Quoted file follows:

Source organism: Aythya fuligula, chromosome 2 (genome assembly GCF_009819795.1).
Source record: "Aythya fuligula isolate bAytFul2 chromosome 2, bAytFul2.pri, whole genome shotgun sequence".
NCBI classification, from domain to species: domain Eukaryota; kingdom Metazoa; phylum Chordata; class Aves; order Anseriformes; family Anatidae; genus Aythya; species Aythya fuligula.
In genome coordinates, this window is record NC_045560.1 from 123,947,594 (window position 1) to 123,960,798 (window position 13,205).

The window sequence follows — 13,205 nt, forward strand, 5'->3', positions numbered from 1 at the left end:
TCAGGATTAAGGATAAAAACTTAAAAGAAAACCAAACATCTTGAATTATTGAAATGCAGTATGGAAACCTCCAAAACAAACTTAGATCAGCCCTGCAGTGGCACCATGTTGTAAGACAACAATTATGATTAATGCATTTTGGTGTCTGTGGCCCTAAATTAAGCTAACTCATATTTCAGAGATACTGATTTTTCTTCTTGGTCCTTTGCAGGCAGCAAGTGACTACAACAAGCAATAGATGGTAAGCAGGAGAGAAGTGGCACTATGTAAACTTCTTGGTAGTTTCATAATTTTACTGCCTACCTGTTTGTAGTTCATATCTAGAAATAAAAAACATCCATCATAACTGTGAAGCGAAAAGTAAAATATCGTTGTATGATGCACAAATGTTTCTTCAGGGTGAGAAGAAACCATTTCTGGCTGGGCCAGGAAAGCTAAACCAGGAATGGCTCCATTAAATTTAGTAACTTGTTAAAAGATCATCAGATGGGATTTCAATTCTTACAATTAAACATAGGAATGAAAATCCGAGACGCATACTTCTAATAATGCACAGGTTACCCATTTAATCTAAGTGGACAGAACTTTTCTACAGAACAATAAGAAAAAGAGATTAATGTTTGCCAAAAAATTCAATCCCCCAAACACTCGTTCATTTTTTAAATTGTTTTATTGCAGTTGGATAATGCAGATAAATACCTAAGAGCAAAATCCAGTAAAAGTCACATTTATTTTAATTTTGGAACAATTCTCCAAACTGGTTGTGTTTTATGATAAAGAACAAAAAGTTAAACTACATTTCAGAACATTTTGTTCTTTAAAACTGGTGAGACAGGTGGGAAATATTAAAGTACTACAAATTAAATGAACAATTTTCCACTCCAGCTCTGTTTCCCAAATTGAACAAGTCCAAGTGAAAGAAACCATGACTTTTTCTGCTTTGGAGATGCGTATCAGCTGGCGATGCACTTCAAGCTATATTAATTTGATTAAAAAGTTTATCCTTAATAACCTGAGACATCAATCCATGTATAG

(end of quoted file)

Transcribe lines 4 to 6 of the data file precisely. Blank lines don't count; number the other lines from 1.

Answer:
In genome coordinates, this window is record NC_045560.1 from 123,947,594 (window position 1) to 123,960,798 (window position 13,205).

The window sequence follows — 13,205 nt, forward strand, 5'->3', positions numbered from 1 at the left end:
TCAGGATTAAGGATAAAAACTTAAAAGAAAACCAAACATCTTGAATTATTGAAATGCAGTATGGAAACCTCCAAAACAAACTTAGATCAGCCCTGCAGTGGCACCATGTTGTAAGACAACAATTATGATTAATGCATTTTGGTGTCTGTGGCCCTAAATTAAGCTAACTCATATTTCAGAGATACTGATTTTTCTTCTTGGTCCTTTGCAGGCAGCAAGTGACTACAACAAGCAATAGATGGTAAGCAGGAGAGAAGTGGCACTATGTAAACTTCTTGGTAGTTTCATAATTTTACTGCCTACCTGTTTGTAGTTCATATCTAGAAATAAAAAACATCCATCATAACTGTGAAGCGAAAAGTAAAATATCGTTGTATGATGCACAAATGTTTCTTCAGGGTGAGAAGAAACCATTTCTGGCTGGGCCAGGAAAGCTAAACCAGGAATGGCTCCATTAAATTTAGTAACTTGTTAAAAGATCATCAGATGGGATTTCAATTCTTACAATTAAACATAGGAATGAAAATCCGAGACGCATACTTCTAATAATGCACAGGTTACCCATTTAATCTAAGTGGACAGAACTTTTCTACAGAACAATAAGAAAAAGAGATTAATGTTTGCCAAAAAATTCAATCCCCCAAACACTCGTTCATTTTTTAAATTGTTTTATTGCAGTTGGATAATGCAGATAAATACCTAAGAGCAAAATCCAGTAAAAGTCACATTTATTTTAATTTTGGAACAATTCTCCAAACTGGTTGTGTTTTATGATAAAGAACAAAAAGTTAAACTACATTTCAGAACATTTTGTTCTTTAAAACTGGTGAGACAGGTGGGAAATATTAAAGTACTACAAATTAAATGAACAATTTTCCACTCCAGCTCTGTTTCCCAAATTGAACAAGTCCAAGTGAAAGAAACCATGACTTTTTCTGCTTTGGAGATGCGTATCAGCTGGCGATGCACTTCAAGCTATATTAATTTGATTAAAAAGTTTATCCTTAATAACCTGAGACATCAATCCATGTATAG